Children's engagement with art: Three case studies
Authors: Phivi Antoniou And Richard Hickman
Page start 169
children's art,Cyprus,case study,artistic development
This article reviews the literature on children's engagement with art and identifies a gap in the field that is concerned with the relationship between making and judging art. A project that sought to examine this is reported, focusing upon three case studies of 11 year olds attending a primary school in Cyprus. The data were collected through a variety of methods, including interviews, art class observations, document examination and questionnaires. It was found that the way these children created and responded to other children's artworks was determined by the significance and the role they attributed to art. We conclude that individual differences play a significant part in determining children's artistic and aesthetic development.
Transforming practices and inquiry in-between arts, arts education and research
Authors: Teresa Torres de Eça And Maria Jesús Agra Pardiñas And Cristina Trigo
Page start 183
arts education,art activism,community arts,a/r/tography,arts-based research
This Vissual essay intends to discuss possibilities of reframing conceptions of arts and arts education from an art activism perspective and describe the Web-based research platform INTER-Action. The platform is a virtual space for researchers interested in arts-based research, a/r/tography, collaborative research and community arts. Following Paulo Freire's ideals, INTER-Action members claim that educational methods need to change in order to reach a sustainable future. They believe that contemporary community art practices in educational settings can be explored as rituals of transformation in a period of disenchantment and loss of hope, a consequence of centuries of rationalism, materialism and individualism.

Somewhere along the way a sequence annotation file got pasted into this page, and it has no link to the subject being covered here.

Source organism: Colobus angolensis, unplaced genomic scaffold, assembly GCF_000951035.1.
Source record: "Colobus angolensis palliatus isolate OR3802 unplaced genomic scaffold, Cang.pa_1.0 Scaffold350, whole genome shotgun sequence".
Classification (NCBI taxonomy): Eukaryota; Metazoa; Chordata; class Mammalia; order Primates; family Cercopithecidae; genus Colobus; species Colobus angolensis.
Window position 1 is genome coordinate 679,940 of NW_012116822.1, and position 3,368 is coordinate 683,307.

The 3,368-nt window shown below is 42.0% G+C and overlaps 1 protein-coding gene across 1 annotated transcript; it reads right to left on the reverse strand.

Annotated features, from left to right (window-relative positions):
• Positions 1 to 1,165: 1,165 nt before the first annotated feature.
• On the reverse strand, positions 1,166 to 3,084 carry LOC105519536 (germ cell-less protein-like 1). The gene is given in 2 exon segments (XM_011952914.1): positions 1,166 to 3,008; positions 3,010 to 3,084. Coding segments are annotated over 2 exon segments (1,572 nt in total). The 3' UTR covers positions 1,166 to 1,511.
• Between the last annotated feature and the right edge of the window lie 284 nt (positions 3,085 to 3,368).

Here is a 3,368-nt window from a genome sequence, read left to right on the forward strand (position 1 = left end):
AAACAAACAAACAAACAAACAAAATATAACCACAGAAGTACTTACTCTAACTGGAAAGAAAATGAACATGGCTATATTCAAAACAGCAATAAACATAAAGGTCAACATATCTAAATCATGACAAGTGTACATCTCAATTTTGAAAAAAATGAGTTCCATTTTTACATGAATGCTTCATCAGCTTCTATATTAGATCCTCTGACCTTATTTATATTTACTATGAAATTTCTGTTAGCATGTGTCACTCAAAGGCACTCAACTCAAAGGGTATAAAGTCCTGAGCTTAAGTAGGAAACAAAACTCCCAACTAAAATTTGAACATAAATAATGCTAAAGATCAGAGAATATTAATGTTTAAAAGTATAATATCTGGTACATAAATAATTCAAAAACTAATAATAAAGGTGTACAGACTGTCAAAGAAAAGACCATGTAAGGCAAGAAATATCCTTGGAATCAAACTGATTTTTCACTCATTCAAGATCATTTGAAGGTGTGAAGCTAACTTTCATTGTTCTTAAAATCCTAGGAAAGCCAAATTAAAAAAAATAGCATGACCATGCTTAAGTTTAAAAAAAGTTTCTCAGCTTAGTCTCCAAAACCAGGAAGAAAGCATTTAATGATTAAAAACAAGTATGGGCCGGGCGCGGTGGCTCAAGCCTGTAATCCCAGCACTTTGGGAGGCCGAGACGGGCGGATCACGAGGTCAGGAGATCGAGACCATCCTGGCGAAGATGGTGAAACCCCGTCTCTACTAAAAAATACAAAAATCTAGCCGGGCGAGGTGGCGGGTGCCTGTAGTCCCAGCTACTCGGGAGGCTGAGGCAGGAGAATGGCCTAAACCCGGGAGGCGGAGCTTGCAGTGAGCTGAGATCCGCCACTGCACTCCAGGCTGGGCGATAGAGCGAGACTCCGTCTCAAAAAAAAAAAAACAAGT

The Gate "Illyes": Visual essay of a community art project in Hungary
Authors: Dr. Kinga Ráthonyi
Page start 191
community art,shaping visual environment,ceramics,mosaic,extra curricula,design process
Over the past fifteen years the authors have been working together, creating and promoting community art projects. The main objective of these works has always been to shape the users visual environment, with maximum involvement of the local community. Participation in the projects has allowed people to share creative thoughts, production, ideas, and communicate. These have taken place on site in a communal environment which respects and appreciates the individual. People are free to work/talk/look or just be there. The following visual essay documents a recently completed project.
Further documentation can be found at the facebook page: "az illyes kapuja"
Authors: Brad Buckley And Adele Flood And Su-Lynn Tan
Page start 203
THE PLEASURE OF RESEARCH, HENK SLAGER (2012) Helsinki: Finnish Academy of Fine Arts, Helsinki, 88 pp., ISBN: 978-951-53-3397-1, p/bk
THINK INSIDE THE SKETCH BOOK, GILLIAN ROBINSON, DAVID HULSTON AND ALISON MOUNTAIN (2011) London: Harper Collins Publishers Limited, 93 pp., ISBN: 978-0-00-743479-4, p/bk, £25.00
EXTRAORDINARY SKETCHBOOKS, JANE STOBART (2011) London: A & C Black, Bloomsbury Publishing PLC, 144 pp., ISBN: 978-1-4081- 3442-9, p/bk, £16.99